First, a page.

Almira Skripchenko: Discovering China – part four

4/17/2006 – Three weeks ago Xu Yuhua won the Women's World Championship. Since 1991 three Chinese players have held the title for a total of twelve years. What is the secret of their success and why this extraordinary boom in women's chess in China? Our roving correspondent Almira Skripchenko gives us an answer in part four of her China pictorial.

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This series of reports was generated in an unusual fashion. Almira Skripchenko has a very tight schedule, travelling all around the world to play in strong women's tournaments. Since the pictures she brought back from her trip to China were so numerous and the stories so interesting, we decided to do the reports with her in sections, from different parts of the world, using the Internet and the good old telephone. Almira selected the pictures and mailed them to us. Then, in long phone conversations she described her trip and the pictures she had sent. We recorded and transcribed these conversations, sticking as close to her original diction and narrative flow as we could. In this fourth report Almira wrote the text herself in Word. Soon we'll have her doing the image processing as well.

Last year I spent quite a long time in China, playing in a women's tournament and the Chinese National Team League, which had been organised for the first time in China. At first I was a bit worried, because I understood that this would mean spending a number of months in China. But in the end curiosity won, and I decided to do it. I am happy that I did it, because it gave me a unique insight into the chess activities of this rising super-power of the game.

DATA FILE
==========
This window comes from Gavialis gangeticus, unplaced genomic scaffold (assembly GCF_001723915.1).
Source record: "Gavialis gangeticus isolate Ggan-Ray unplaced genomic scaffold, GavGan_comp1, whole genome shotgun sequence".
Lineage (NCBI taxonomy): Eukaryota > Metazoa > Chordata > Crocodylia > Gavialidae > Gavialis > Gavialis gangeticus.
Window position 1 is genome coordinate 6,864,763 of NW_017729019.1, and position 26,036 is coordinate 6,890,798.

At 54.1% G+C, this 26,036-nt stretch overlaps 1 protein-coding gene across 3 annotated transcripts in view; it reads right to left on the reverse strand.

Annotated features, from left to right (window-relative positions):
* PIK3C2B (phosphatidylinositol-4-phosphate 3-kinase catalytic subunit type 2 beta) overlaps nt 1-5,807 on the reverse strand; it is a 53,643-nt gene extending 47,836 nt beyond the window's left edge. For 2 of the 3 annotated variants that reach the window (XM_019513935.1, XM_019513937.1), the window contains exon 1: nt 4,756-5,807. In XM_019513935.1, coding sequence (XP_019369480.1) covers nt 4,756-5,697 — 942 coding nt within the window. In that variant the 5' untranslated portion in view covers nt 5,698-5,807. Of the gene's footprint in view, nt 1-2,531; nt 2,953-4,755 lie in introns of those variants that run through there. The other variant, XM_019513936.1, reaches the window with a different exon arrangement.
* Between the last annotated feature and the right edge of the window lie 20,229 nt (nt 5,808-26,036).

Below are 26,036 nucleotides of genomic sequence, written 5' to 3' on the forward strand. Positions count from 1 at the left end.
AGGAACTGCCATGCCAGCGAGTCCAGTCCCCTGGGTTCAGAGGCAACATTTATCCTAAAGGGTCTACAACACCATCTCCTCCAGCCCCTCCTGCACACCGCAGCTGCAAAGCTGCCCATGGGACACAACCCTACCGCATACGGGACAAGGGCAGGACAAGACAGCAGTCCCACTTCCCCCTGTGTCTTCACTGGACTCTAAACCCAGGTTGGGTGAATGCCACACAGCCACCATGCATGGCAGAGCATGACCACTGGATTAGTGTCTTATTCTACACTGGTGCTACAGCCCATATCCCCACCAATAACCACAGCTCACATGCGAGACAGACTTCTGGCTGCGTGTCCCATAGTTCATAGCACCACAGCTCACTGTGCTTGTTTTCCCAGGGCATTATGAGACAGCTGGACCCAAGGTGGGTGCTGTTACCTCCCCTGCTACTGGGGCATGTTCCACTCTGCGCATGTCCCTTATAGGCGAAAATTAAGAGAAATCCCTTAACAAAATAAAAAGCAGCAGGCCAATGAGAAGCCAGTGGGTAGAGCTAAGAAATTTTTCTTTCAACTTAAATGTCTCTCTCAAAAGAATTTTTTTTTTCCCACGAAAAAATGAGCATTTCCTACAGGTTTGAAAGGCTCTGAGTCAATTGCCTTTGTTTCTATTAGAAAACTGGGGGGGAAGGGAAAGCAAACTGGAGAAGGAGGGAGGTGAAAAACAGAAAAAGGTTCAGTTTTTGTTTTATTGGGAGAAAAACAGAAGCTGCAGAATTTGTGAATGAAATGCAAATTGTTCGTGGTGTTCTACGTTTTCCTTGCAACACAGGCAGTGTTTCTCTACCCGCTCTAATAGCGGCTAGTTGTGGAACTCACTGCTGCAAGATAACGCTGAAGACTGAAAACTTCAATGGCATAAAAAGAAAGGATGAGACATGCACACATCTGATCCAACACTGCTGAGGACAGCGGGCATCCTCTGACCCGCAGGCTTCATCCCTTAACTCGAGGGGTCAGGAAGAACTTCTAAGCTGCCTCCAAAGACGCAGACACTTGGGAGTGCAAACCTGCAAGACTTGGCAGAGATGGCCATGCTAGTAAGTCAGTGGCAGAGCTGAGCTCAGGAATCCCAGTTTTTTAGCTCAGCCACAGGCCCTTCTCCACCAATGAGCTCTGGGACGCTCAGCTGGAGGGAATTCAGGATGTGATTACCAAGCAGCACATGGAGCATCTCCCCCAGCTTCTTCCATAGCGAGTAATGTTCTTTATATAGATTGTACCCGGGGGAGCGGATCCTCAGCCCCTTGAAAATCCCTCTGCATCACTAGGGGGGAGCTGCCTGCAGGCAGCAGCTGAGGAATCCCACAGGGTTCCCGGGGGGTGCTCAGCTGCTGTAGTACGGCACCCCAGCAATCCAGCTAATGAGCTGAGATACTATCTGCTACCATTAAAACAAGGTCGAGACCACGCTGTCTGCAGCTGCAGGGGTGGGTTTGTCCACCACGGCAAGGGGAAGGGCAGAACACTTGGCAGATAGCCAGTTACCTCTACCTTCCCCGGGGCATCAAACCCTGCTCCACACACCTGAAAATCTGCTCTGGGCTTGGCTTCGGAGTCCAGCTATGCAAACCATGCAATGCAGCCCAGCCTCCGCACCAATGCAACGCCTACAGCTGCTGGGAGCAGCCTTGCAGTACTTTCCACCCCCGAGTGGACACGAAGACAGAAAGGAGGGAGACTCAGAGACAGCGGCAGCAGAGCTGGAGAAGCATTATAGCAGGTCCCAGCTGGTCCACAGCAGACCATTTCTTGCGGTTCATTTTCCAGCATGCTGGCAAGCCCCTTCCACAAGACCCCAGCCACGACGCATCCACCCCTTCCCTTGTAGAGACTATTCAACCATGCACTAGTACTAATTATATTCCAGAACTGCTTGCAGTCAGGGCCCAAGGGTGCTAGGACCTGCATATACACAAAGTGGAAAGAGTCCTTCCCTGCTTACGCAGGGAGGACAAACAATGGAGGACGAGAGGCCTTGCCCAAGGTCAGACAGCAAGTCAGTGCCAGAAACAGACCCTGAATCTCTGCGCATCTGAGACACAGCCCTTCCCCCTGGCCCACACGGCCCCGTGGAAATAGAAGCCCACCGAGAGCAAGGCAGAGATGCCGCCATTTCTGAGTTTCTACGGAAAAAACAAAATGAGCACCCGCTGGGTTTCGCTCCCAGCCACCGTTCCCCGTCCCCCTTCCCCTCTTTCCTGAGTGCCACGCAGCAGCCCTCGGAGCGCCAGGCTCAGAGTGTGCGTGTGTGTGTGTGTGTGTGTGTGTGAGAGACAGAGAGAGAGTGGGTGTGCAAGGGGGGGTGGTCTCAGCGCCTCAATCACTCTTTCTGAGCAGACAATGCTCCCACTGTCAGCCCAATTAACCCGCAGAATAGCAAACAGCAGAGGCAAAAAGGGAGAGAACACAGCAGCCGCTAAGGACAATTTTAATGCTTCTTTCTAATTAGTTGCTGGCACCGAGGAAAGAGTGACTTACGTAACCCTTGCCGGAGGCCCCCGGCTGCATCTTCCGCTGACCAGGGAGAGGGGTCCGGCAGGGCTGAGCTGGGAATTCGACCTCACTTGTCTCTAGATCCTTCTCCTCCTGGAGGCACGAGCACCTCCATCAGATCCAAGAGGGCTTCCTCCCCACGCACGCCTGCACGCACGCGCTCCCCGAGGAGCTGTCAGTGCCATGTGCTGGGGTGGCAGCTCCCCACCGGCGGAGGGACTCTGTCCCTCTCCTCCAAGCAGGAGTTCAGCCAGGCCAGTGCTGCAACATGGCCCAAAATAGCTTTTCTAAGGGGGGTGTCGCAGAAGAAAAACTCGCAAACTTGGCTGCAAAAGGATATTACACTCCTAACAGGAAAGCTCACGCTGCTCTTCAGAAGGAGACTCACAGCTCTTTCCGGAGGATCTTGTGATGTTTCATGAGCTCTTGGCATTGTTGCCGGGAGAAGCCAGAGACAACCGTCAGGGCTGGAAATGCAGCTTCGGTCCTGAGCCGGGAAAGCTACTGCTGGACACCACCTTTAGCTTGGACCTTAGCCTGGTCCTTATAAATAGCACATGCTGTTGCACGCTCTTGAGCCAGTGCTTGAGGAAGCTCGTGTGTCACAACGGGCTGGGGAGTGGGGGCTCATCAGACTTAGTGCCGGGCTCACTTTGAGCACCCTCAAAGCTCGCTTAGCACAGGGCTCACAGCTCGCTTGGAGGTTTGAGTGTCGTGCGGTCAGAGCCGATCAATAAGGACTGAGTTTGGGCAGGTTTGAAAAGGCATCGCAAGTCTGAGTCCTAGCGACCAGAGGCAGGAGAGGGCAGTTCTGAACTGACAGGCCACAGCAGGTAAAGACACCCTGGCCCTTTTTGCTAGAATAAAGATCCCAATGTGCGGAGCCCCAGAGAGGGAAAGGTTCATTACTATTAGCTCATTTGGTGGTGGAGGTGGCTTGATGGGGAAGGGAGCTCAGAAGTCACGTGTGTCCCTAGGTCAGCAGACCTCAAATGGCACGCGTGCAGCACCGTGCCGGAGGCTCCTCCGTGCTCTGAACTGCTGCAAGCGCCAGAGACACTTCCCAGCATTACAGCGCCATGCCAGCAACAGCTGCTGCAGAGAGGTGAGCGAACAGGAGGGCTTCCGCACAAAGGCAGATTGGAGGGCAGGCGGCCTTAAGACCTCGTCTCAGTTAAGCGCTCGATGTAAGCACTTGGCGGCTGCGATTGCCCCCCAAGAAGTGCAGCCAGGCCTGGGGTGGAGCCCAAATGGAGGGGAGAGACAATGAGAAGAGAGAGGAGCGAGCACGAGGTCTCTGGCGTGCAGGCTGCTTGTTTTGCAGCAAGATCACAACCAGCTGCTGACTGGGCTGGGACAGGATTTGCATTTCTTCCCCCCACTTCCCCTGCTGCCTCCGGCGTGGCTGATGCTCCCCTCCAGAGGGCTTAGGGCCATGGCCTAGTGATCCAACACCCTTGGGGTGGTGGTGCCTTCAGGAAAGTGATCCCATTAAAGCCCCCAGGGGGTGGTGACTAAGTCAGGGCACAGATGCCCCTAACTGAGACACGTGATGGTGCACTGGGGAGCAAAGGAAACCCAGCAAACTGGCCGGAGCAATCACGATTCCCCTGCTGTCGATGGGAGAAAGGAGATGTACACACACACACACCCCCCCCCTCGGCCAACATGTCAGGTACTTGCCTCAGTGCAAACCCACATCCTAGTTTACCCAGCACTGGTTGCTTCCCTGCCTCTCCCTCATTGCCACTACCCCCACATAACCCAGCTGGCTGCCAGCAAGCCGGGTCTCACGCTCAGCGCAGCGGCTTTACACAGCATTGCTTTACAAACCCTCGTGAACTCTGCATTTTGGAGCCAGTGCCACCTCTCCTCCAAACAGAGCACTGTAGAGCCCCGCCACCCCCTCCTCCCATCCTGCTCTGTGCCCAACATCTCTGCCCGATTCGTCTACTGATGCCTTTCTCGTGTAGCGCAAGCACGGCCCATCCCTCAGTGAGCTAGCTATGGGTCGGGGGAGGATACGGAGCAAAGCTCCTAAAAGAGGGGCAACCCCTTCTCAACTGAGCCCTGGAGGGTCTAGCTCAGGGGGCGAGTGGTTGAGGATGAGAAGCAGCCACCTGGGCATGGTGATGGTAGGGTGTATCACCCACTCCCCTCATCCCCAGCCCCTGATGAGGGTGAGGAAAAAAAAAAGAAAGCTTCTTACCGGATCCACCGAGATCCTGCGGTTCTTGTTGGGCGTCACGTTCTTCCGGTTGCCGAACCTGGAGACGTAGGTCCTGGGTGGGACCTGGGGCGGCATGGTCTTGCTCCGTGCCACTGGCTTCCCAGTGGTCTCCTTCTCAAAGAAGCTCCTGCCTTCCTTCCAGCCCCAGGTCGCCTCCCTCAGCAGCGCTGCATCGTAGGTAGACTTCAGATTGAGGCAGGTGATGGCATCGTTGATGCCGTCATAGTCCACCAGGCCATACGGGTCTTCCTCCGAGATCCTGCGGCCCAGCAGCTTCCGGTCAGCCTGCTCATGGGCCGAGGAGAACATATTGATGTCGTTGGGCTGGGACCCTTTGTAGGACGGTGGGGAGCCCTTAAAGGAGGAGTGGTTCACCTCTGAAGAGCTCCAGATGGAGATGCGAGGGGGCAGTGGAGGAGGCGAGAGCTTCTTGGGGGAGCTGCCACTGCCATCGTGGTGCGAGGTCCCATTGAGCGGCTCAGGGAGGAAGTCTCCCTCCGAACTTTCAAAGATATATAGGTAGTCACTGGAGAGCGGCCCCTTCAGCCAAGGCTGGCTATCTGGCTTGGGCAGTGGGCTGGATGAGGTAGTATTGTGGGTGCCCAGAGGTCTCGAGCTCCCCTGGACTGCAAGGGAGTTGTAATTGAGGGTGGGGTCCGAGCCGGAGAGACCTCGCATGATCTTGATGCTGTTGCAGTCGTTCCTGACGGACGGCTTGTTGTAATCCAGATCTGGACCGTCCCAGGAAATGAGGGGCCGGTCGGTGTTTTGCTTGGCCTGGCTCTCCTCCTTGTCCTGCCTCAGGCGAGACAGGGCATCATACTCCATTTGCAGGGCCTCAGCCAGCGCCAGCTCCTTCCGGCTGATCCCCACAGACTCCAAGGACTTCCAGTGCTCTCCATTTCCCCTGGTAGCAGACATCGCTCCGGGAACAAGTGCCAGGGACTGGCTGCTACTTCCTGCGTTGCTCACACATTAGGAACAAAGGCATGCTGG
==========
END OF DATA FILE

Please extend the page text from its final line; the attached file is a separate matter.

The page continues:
One of the key factors is that the Chinese Chess Federation is organizing many tournaments and inviting foreign players to compete. That has brought them great success, even though they work with their own trainers, teachers and methods. They still have the option of inviting foreign trainers, which will probably make them even stronger in the future.

This is my first picture of Shanghai taken on the way from the airport to the city center. I took it from the Bund, a section of riverfront along the Huangpu river in Shanghai which until the early 1800s was undeveloped. The British set up their consulate and other buildings there after the Opium War.

The Oriental Pearl TV Tower is located in Pudong Park in Lujiazui, Shanghai. The tower, surrounded by the Yangpu Bridge in the northeast and the Nanpu Bridge in the southwest, creates a picture of "twin dragons playing with pearls". This 468 meters high (1,536 feet) tower is the world's third tallest TV and radio tower surpassed in height only by towers in Toronto, Canada and Moscow, Russia.